- Cape student sues, accuses school officials of slamming her to ground multiple times (04/28/16)46
- Neelys Landing man shot, killed by highway patrol trooper after traffic stop (05/01/16)41
- Bob Evans restaurant in Cape Girardeau among chain's 21 closings (04/26/16)9
- Missouri House votes to allow concealed weapons without permits (04/28/16)8
- Police report filed, but no charges in incident at Cape Central (04/29/16)40
- Two hurt in motorcycle wreck on Interstate 55 (04/25/16)1
- 2016 All-Missourian Boys Basketball (04/29/16)
- Senator introduces bill for I-57 that would connect Sikeston with Little Rock (04/28/16)4
- Law firm requests information about Cape's traffic cameras (04/25/16)3
- Local lawmakers split over failed medical marijuana bill; voters may have a say (04/26/16)19
Holiday jobs get rich pool of applicants
ST. LOUIS -- Software manager Tim Bunce's extensive resume would not ordinarily grace the desk of a retailer looking for part-time help. But on the jobs front, this holiday period is anything but typical.
Twice laid off this year in the software industry, Bunce -- a married father of three who used to make $120,000 as a senior product manager -- was offered seasonal work paying $15 an hour, including commissions, at a computer store in North Carolina.
The job didn't work out because the 35-year-old requested a week to adjust his family schedule to the job's evening shifts. "They wanted to get someone in there quicker," Bunce said with a shrug.
Still, in the past people like him generally didn't apply at all.
Amid layoffs brought on the national economic slump, many retailers this season say they are blessed with the richest applicant pool in years as skilled, experienced white-collar workers consider limited seasonal work, and sometimes fiercely vie for it.
In addition, nearly 1 million unemployed workers nationwide will start losing jobless benefits three days after Christmas because Congress failed to grant an extension.
All that means that retailers are in the driver's seat.
"Mercifully for the first time in many years, it's true -- the pool of seasonal talent is larger," said Richard Outcalt, a partner at Outcalt & Johnson: Retail Strategists LLC, a Seattle-based consulting firm. "But the really good news is, it's a much better pool.
"They're more seasoned, more dedicated, more scared, more anxious to do a good job rather than the blase, couldn't-care-less, just-give-me-the-paycheck-I'm-going-home attitude of part-time seasonal employees in the retail scene that have been all too prevalent."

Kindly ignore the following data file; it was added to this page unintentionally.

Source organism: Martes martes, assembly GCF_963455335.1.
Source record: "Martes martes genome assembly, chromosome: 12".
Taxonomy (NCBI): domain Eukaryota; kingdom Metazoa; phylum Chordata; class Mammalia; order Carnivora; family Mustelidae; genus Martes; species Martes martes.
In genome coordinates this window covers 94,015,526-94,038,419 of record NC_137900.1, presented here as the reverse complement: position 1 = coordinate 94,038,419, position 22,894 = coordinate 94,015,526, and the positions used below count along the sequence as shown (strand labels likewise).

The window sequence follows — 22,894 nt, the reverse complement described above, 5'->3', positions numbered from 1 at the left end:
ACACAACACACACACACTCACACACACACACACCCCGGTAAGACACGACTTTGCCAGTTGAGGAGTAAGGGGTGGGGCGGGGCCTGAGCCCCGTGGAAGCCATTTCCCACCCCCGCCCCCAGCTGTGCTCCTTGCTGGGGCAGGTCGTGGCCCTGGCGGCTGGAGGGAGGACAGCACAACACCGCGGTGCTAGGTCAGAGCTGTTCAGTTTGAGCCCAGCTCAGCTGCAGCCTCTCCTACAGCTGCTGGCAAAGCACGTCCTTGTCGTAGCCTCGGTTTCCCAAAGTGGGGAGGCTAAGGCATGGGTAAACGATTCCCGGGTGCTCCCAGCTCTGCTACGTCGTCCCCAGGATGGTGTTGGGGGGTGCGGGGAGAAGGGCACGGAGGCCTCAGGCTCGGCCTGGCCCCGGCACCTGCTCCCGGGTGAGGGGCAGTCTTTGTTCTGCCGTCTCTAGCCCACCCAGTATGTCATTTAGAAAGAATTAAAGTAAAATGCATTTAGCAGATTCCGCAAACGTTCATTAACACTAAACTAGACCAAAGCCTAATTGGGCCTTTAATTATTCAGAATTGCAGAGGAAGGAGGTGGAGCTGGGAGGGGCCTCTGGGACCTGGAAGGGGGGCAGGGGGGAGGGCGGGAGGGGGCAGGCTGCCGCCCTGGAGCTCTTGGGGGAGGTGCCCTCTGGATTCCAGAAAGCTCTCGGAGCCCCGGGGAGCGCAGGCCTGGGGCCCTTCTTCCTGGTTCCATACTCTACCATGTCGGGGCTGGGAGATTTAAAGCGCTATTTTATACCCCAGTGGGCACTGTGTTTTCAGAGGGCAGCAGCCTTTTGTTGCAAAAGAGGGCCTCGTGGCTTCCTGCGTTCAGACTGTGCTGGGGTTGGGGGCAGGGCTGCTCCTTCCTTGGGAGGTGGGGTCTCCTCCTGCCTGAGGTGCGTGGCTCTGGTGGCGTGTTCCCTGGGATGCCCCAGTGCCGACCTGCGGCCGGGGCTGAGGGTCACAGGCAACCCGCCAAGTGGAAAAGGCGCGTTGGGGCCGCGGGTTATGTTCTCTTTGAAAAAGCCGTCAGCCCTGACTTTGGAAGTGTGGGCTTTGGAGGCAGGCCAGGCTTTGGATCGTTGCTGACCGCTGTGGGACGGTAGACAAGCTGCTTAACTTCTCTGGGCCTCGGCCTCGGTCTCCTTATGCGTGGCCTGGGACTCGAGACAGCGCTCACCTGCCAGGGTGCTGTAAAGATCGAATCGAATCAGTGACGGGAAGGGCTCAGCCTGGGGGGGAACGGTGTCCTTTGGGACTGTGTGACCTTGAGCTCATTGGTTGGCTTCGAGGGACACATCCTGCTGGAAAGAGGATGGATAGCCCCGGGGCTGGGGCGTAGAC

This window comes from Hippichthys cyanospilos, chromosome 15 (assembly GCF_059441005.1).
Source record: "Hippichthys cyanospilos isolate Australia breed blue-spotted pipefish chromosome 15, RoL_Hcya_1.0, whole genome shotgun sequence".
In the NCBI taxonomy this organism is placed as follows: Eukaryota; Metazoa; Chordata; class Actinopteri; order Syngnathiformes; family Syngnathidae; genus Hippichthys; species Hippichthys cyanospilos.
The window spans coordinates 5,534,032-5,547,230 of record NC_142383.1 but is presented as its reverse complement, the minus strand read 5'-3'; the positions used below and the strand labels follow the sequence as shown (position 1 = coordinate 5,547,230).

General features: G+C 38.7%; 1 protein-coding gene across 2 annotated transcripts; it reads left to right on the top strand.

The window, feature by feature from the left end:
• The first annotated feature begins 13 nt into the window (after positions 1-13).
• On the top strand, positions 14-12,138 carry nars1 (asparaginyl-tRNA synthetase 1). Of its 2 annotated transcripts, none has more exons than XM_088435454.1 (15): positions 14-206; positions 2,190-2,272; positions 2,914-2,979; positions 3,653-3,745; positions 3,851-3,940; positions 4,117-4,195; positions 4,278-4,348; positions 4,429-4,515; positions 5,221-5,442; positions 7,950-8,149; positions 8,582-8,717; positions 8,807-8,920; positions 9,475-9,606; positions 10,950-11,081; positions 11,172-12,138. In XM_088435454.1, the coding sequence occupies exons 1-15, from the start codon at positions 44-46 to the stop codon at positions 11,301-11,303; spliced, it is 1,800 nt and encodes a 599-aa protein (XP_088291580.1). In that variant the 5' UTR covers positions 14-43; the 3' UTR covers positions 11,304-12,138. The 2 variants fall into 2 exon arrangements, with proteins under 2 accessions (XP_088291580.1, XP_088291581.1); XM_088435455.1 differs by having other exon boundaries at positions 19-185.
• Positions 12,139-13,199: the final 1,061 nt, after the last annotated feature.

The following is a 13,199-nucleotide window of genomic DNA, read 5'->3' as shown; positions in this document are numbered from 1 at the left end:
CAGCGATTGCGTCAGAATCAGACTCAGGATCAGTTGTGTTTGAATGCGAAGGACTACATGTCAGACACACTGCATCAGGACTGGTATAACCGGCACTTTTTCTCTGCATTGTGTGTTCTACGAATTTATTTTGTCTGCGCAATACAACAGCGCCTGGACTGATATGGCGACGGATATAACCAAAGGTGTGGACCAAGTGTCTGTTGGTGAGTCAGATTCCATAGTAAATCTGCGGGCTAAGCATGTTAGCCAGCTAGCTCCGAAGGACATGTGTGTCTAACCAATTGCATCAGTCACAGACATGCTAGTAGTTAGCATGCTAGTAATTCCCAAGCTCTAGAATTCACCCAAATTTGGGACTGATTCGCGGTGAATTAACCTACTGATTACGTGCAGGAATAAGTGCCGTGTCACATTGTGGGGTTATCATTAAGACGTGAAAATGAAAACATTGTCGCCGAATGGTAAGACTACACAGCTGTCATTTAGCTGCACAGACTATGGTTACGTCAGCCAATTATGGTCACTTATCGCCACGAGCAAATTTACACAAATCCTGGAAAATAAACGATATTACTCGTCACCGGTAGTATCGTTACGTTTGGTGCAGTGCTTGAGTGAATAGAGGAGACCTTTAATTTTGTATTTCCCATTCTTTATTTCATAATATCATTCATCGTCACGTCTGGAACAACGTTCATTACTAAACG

Just two years ago, the tight labor market led many stores to offer signing bonuses and premium wages to lure employees for the critical November and December period.
Now, retailers can afford to be picky about their holiday hires.
"This is definitely an employer's market," said John Challenger, chief executive of Chicago-based outplacement firm Challenger, Gray & Christmas Inc.
Sears, Roebuck and Co. expects to bolster staffing by 20 percent to 25 percent, as in years past, said spokeswoman Jan Drummond. Typically, she said, Sears brings in 40,000 to 45,000 seasonal workers.
"Some years are tougher to recruit, but this has been one of the easiest," she said.
"You can find some very good people in these times," said Wal-Mart Stores spokesman Tom Williams.
Up only slightly
But at the same time, many retailers are facing lackluster sales and many expect hirings of seasonal workers to be up only slightly this year, if not flat.
From 1998 to 2000, retailers added an average of 739,000 workers in November and December, according to the National Retail Federation trade group.
Last year, retailers added just 466,000 workers after the terrorist attacks lowered their holiday sales expectations, and this year the federation expects hiring to be up slightly to as many as 500,000.
According to a survey released this month by Challenger's firm, 63 percent of state retail associations polled said holiday hiring by their members likely would be down from years past, in some cases by as much as 25 percent.
Complicating matters for retailers is the uncertainty over how they'll fare this holiday season -- and how many extra workers, if any, they'll need. The six fewer shopping days this season don't help.
Some retailers deferred holiday hiring until they can see how early sales shake out, but this year's deep labor pool gives them flexibility to fill last-minute staffing needs, observers say.
"This year, we're not seeing as much frenzy about Christmas hiring," said Bob Kenzer, chief executive of Kenzer Corp., a New York-based recruiting firm. Retailers "are not anticipating the most robust Christmas. Surely, they aren't looking at a numbers breaker."
Workers aren't finding all retailers that cautious.
Connie Hurd, in her eighth year of seasonal employment in the St. Louis area, landed temporary work this season at Famous-Barr, and within two weeks she accepted a permanent job at the store near her home in O'Fallon, Ill.
"I was really most delighted," said Hurd, 53, embracing the work as a way to pick up extra Christmas cash and help finance a daughter's college education. "This is going to come in handy."
On the Net
National Retail Federation: www.nrf.com